Next month, Brazil will embark on their quest for a sixth World Cup crown in a country where the cost of the event has angered many and where the relationship between the game, the fans and politicians has been a balancing act down the years.
The 'Selecao' won their first World Cup in 1958 and added another in 1962, just two years before the generals seized power.
For Afonso Celso Garcia Reis, better known as Afonsinho and a former midfielder with Rio de Janeiro side Botafogo, football and politics were difficult to reconcile in those days.
Strong leftist views marked him out. So, too, did a flowing beard which the authorities dubbed a sign of dangerous non-conformism.
Though he won domestic titles, a national side picked by a confederation stocked with military placemen ensured Afonsinho never wore the national colours.
"I had principles and paid a price," Afonsinho told AFP. "They labelled me a possible leader of a subversive movement," reminisced the white-haired 66 year-old.
- Cultural icon; Bosman forerunner -
At the height of the dictatorship, Afonsinho entered popular culture as the subject of a Gilberto Gil ballad, Meio do Campo, and the focus of an Oswaldo Caldeira film, Passe Livre.
The film highlighted how Afonsinho, decades before the Jean-Marc Bosman case revolutionised the European transfer system for out-of-contract players, in 1971 became the first player under the regime to negotiate himself a move.
Botafogo had frozen him out and he won a court case for the right to move on.
Caldeira told AFP his film on the "capitalist exploitation of football, which is so dear to our people" sought to showcase a player "who was not just fighting for his own interests but who wanted to change society and fight injustice."
Afonsinho explained: "Football meant so much to me. But I was socially engaged during that tough period."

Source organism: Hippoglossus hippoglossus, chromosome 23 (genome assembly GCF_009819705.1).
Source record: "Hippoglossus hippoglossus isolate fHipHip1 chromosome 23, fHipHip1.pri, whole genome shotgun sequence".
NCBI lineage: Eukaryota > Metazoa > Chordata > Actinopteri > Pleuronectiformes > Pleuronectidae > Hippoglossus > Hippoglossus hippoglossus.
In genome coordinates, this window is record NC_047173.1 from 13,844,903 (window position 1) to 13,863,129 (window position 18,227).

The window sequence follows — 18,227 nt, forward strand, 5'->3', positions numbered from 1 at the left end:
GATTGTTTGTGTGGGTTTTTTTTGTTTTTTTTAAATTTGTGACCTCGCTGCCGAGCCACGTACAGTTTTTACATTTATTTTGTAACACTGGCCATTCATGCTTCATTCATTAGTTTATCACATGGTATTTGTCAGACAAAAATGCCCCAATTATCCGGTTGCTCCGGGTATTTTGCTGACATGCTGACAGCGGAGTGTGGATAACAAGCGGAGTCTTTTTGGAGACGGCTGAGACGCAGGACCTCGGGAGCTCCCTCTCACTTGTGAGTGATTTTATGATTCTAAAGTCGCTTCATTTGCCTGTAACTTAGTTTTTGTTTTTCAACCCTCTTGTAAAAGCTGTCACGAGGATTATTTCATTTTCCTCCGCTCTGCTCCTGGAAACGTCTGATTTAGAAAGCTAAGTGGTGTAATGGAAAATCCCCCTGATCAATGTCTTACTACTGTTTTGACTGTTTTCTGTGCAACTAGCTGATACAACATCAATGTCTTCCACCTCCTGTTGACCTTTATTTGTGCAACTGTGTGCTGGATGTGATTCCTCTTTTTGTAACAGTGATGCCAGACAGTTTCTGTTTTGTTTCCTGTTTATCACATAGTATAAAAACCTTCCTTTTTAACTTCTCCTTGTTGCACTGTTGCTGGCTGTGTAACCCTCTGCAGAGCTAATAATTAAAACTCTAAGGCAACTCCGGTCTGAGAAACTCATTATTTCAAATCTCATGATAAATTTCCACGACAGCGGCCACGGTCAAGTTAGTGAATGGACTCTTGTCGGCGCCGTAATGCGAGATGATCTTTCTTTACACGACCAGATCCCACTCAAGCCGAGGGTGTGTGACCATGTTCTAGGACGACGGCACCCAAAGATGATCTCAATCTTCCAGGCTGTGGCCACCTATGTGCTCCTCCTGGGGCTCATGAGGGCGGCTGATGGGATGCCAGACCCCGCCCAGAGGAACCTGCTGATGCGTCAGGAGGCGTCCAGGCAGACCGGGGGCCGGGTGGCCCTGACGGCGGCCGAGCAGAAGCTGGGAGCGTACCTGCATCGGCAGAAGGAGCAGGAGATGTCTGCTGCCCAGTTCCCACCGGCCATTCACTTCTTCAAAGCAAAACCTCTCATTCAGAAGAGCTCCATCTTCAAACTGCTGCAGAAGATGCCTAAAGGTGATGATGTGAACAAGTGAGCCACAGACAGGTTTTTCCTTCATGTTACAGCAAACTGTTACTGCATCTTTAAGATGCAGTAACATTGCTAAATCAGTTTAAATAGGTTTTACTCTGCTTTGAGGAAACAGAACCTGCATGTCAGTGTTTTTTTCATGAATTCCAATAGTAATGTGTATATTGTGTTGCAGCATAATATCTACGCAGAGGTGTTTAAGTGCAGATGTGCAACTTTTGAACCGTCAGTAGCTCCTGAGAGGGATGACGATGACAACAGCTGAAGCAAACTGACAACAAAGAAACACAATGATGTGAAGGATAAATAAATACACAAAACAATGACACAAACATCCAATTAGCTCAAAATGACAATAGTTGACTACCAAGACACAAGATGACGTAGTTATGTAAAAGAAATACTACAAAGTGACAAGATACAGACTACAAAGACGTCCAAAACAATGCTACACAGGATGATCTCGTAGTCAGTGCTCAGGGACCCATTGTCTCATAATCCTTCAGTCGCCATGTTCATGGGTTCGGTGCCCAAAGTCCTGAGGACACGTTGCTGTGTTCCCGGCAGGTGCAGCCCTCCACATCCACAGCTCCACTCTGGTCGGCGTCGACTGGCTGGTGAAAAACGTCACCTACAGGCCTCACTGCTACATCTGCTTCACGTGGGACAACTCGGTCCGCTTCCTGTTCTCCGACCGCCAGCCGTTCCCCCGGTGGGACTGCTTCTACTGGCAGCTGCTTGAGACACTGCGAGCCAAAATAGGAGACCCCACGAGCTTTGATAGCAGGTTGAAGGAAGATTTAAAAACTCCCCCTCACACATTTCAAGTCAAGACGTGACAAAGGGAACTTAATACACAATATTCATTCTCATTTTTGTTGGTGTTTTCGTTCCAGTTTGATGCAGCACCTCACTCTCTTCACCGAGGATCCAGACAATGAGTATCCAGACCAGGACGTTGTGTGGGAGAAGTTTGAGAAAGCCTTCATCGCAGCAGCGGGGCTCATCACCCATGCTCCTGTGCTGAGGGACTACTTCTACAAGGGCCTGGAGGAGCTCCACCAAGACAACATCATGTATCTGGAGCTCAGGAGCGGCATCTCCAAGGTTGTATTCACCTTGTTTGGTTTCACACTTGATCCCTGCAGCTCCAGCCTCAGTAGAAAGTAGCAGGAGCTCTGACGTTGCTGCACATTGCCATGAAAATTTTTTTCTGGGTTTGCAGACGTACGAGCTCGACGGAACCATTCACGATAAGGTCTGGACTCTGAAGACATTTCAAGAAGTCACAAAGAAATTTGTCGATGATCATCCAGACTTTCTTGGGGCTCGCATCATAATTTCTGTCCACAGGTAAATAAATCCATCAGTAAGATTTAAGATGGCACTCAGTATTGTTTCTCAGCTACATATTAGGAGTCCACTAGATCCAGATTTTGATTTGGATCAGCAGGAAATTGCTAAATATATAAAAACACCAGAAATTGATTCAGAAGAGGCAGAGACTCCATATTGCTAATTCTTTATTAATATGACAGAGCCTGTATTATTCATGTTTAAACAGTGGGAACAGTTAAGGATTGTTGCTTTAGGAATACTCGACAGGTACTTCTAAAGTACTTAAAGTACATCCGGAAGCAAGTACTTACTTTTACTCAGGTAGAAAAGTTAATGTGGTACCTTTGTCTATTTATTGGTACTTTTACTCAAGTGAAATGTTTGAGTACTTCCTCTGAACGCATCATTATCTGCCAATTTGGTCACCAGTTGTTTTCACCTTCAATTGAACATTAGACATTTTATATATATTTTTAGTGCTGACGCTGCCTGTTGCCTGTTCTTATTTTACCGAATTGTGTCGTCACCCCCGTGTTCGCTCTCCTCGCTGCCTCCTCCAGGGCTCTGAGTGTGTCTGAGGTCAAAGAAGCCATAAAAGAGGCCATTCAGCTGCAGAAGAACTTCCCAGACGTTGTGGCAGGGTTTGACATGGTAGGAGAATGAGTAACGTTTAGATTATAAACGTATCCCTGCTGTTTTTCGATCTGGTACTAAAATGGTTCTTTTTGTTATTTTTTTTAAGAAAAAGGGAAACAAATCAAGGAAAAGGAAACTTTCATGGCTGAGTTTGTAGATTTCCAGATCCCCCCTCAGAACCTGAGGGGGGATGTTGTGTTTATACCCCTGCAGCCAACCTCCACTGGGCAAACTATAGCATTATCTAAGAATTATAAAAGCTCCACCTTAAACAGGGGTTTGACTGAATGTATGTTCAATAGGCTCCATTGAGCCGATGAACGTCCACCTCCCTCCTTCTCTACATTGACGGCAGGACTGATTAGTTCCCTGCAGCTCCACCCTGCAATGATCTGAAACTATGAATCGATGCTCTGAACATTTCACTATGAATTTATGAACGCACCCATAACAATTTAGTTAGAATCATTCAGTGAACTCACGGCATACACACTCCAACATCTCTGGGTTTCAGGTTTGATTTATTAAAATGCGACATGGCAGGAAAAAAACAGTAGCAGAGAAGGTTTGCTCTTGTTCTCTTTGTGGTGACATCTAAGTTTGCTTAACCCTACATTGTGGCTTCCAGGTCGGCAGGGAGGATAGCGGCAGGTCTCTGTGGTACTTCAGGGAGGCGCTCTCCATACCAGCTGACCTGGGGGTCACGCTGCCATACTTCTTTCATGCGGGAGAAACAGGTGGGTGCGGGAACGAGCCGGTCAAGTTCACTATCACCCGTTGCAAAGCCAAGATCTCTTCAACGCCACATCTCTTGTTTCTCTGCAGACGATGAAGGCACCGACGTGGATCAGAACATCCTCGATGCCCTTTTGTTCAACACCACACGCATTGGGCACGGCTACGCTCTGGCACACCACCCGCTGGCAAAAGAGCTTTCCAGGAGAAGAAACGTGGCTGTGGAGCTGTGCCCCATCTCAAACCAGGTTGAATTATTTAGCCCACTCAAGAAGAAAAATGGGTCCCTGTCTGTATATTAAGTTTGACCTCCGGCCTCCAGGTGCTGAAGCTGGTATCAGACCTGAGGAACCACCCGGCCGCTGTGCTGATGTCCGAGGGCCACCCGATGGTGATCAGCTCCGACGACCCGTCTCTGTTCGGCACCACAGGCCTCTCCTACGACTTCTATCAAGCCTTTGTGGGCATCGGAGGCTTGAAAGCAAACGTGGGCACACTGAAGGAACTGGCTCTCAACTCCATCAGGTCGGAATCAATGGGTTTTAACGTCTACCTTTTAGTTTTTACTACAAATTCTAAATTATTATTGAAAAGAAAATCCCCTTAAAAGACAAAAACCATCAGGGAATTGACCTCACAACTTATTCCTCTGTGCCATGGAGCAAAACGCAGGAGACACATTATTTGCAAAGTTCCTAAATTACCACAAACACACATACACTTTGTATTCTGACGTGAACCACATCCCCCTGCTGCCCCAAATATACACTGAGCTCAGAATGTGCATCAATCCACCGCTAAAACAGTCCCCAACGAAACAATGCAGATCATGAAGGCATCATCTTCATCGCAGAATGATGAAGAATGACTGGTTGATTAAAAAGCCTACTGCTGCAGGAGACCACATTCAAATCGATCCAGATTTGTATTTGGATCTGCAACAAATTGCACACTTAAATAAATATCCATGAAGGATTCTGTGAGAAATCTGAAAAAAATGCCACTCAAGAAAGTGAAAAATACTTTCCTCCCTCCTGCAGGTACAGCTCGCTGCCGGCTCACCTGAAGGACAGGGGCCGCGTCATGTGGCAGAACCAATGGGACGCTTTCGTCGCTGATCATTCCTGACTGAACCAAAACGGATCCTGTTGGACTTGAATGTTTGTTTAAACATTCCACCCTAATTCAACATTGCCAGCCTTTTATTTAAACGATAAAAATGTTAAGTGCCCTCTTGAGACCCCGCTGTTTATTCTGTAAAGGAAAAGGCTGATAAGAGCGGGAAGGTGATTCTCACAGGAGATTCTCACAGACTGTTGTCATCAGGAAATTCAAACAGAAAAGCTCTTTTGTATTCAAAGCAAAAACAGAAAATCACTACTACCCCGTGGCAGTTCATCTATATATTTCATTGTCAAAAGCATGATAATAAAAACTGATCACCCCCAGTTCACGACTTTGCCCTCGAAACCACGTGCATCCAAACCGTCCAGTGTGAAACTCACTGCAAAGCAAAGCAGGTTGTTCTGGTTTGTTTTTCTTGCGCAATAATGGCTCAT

"Thankfully, I had another career to fall back upon," said the psychiatric doctor -- who, as a mere club player never earned the status of another Brazilian footballing medical man, the late Socrates, star of Brazil's 1982 vintage.
Writer Joao Maximo, author of the history of the Maracana Stadium, explained in a Rio debate on how football fared under the dictatorship that "the influence of the military regime extended far into football.
"To cheer for the team was almost to cheer for the regime. But there was such passion for the game that people put everything else to the back of their minds," said Maximo of an era which saw the military pull the strings all the way to the dugout and the dressing room.
Former Botafogo coach Joao Saldanha led the national team to the 1970 World Cup in Mexico but was cast aside in favour of Mario Zagallo, who duly led Brazil to glory.
Saldanha had refused to bow to demands of then-president Emilio Garrastazu Medici on squad selection and, as a known Communist sympathiser, his fate was sealed.
Today, Afonsinho says "football helped the military in that it gave people something to hold onto."
- Opium of the people -
Documents released last year showed the military even kept tabs on Pele to probe potential leftist sympathies and fellow Brazil legend Tostao says in those days football was infused with a disturbing political undercurrent.
"Though I am proud to have been a champion with one of the greatest teams in history I do sometimes feel uneasy when I hear the 1970 team referred to as the opium of the people and that it was used by the dictatorship" to underpin social morale, Tostao, 67, said in his Folha de Sao Paulo column.
"But all governments across the world, dictatorships and democracies -- as Brazil's is today -- do the same and still more when the Cup is in their own country," the former striker suggested.
Tostao said stars of the era did not speak out for good reason.
He revealed he once tried to in an interview to an anti-regime magazine.
"Days later, a stranger told me to watch what I said. I didn't know if it was a piece of advice or a threat..."